1. TechSpot is dedicated to computer enthusiasts and power users. Ask a question and give support. Join the community here.
    TechSpot is dedicated to computer enthusiasts and power users.
    Ask a question and give support.
    Join the community here, it only takes a minute.
    Dismiss Notice

Looking for "techie" ways to extend battery life

By Mugsy ยท 9 replies
May 6, 2013
Post New Reply
  1. Hey everyone,

    I have an old laptop with a battery that lasts about 3.5h in "Power Saving" mode. I'm going to be stuck next week for about 7 hours at a location with few available public outlets and need to stretch my battery life as much as possible.

    I've already done the obvious generic tips of "defragging the hard drive", "dimming the screen", "using few/no external devices", "tweaking my power usage settings", etc, but it's not enough.

    I'm looking for some good "techie" solutions now like "underclocking the CPU" or "removing the CD drive". All suggestions are appreciated. I'd love to try to squeeze another 2 hours out of this battery if possible (no, I don't have another battery and don't need to buy one just for this one event.)


    (PS: Another idea: Removing HDD and booting from USB Flash drive?)
  2. Jad Chaar

    Jad Chaar Elite Techno Geek Posts: 6,481   +975

    Removing the HDD and booting from a flash drive is probably the worst decision you can make. Flash drives have very slow speeds (even though they are flash memory, they arent fast) and very little capacity. Keep the HDD.

    There are only a few more ways to improve battery life other than dimming your screen and adjusting the power usage settings. Under-clocking the CPU is really done by the "power saving" mode.

    Try these suggestions:
    1) Run this tool: http://support.microsoft.com/mats/windows_battery_power_settings
    2) Turn of your network adapter. There is usually a switch on the side of the PC that toggles the network adapter on and off. That will save you a ton of power. Also make sure bluetooth is off. I dont think your older PC will have it, but just make sure.
    3) Use this tool to remove any unnecessary processes from start up. This will speed up your computer while also reducing the amount of processes that run (thus reducing CPU and RAM usage).

    I can suggest other options, I just need your OS. If it is Windows 7, it is easy too, if it is XP, I cant really help there since I forgot the OS.
  3. St1ckM4n

    St1ckM4n TS Evangelist Posts: 2,887   +626

    Boot into safe mode.
  4. Jad Chaar

    Jad Chaar Elite Techno Geek Posts: 6,481   +975

    Does that have that much of an effect? Safe mode is quite limited, I wouldnt recommend that.
  5. St1ckM4n

    St1ckM4n TS Evangelist Posts: 2,887   +626

    Well, safe mode boots only the essential processes, even disabling LAN/wifi. Booting normally, THEN disabling processes could be counter-productive due to the time wasted and the possibility of the process automatically restarting, causing even more battery drain.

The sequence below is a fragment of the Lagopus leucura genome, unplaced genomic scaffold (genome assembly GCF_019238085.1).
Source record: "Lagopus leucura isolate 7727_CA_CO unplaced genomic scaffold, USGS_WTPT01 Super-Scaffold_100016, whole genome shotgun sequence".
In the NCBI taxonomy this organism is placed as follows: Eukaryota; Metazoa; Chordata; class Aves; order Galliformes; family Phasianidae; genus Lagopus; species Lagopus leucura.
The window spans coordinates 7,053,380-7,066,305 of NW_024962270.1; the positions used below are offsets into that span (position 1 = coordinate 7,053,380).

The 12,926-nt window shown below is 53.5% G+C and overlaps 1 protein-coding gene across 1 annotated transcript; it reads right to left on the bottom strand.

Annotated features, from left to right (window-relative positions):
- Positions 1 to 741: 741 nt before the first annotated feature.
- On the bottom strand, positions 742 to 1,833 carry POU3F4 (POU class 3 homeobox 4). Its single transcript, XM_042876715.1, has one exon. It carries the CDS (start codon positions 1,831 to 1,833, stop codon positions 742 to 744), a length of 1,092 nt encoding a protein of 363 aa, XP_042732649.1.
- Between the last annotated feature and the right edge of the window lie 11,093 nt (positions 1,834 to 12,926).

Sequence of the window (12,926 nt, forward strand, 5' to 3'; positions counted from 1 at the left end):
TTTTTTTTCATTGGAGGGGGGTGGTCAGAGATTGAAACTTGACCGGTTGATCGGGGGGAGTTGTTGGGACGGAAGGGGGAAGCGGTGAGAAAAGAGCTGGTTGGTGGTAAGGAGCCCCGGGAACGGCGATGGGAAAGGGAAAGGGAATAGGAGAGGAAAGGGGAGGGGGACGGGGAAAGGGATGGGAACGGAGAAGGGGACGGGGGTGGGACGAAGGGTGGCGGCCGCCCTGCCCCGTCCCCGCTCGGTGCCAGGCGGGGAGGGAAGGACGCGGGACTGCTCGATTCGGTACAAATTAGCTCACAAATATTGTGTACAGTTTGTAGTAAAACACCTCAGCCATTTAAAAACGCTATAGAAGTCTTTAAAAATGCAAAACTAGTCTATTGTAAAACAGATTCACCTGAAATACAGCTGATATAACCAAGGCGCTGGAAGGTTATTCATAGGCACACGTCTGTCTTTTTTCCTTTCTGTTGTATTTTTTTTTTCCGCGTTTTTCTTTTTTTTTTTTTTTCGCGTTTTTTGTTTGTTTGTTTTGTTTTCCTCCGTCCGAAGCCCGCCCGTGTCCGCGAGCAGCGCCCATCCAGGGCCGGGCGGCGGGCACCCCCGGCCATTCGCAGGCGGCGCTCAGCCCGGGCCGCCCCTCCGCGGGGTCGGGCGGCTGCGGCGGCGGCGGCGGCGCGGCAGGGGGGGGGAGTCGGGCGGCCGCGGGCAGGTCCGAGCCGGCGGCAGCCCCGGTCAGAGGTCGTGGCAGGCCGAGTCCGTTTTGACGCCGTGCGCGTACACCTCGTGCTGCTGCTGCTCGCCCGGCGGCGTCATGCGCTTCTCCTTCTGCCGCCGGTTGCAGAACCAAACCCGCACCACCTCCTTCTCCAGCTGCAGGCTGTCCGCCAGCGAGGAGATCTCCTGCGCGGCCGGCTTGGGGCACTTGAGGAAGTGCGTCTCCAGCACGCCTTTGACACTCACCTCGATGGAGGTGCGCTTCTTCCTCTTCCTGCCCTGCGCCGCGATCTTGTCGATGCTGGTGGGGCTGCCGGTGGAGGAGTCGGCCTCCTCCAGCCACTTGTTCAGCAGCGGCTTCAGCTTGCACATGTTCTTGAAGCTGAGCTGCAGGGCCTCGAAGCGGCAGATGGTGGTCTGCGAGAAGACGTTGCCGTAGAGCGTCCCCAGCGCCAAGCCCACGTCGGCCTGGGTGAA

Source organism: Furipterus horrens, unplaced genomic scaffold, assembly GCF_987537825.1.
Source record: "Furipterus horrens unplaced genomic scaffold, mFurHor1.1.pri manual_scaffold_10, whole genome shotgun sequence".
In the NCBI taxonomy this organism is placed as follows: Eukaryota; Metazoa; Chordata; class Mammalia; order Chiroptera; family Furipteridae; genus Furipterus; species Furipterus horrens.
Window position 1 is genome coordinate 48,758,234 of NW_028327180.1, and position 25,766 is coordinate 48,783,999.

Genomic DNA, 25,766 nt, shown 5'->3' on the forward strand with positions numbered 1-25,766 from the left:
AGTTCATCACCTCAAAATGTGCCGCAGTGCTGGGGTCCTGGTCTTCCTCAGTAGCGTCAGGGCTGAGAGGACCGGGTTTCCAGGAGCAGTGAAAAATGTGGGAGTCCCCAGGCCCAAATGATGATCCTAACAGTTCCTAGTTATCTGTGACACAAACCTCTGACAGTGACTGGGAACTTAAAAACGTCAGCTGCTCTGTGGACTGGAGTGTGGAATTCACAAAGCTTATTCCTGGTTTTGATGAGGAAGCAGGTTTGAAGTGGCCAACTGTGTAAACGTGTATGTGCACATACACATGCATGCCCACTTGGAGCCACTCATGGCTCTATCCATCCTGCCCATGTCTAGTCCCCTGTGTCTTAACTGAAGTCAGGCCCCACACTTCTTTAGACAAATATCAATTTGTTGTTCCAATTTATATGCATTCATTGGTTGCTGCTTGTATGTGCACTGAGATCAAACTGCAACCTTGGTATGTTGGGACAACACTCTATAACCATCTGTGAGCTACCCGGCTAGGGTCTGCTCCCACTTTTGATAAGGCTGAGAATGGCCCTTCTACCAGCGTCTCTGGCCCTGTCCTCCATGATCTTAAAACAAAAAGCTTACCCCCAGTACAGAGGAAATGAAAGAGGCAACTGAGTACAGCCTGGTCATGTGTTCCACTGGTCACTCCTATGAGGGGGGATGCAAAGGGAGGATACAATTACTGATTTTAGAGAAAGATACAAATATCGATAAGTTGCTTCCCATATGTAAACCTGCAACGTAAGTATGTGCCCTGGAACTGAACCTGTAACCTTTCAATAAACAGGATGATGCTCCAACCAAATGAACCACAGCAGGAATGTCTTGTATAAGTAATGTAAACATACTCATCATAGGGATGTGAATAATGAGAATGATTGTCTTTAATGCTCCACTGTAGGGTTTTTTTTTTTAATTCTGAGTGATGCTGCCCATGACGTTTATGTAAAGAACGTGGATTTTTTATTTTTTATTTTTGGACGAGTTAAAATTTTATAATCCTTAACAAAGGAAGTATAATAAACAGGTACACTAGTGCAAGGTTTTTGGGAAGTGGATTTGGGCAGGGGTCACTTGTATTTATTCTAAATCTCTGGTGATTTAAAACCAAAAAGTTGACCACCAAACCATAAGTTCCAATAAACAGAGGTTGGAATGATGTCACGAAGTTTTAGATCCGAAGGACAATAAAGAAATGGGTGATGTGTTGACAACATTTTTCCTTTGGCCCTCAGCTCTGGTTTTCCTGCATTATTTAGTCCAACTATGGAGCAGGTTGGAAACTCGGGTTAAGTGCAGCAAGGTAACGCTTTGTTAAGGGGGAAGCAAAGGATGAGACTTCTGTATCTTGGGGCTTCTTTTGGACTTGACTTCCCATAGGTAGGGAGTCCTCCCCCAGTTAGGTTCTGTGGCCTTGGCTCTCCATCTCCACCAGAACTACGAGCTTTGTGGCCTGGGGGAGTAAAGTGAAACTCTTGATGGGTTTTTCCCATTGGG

Also for the sake of saving battery life, a USB thumb drive and removing HDD will actually increase the battery life. Probably not by much, but it will. (Though I do agree with your comments regarding performance, of course!)

    And if you run a portable Linux distro off this USB, even better. :)
    Jad Chaar likes this.
  6. Jad Chaar

    Jad Chaar Elite Techno Geek Posts: 6,481   +975

    Yeah running Linux off of a flash drive is a great option. Linux is quite lightweight.
  7. Mugsy

    Mugsy TS Evangelist Topic Starter Posts: 529   +56

    Thanks for the reply.

    "Battery life" is more important to me on this particular occasion than "speed" or "capacity", but upon further research, I'm finding that the HDD is not a major source of power drain on a laptop (which is why SSD's don't significantly extend battery life.) So I'll probably just leave the HDD in.
    Thanks for the link. I've already disabled every unnecessary Startup program and Background Task using MSConfig.

    I need to be online, but there's no Wi-Fi, so I'll be dependent upon a USB Cellular Modem for my connection. Not sure if disabling my Network Adapter would affect that. No external network switch or Bluetooth on my old laptop.
    It's an old WinXP notebook. I rarely use it only on odd occasions like this.
  8. Mugsy

    Mugsy TS Evangelist Topic Starter Posts: 529   +56

    That was my first choice too. Unfortunately, the cellular modem I'll be using only works with Windows & Mac (I searched in vain for a Linux driver. No go.)
  9. Jad Chaar

    Jad Chaar Elite Techno Geek Posts: 6,481   +975

    The network adapter will have to stay on then. Too bad since that drains battery like no other :(.
  10. teribithia

    teribithia TS Rookie

    The most most simple way is just buy a replacement battery :).

Similar Topics

Add your comment to this article

You need to be a member to leave a comment. Join thousands of tech enthusiasts and participate.
TechSpot Account You may also...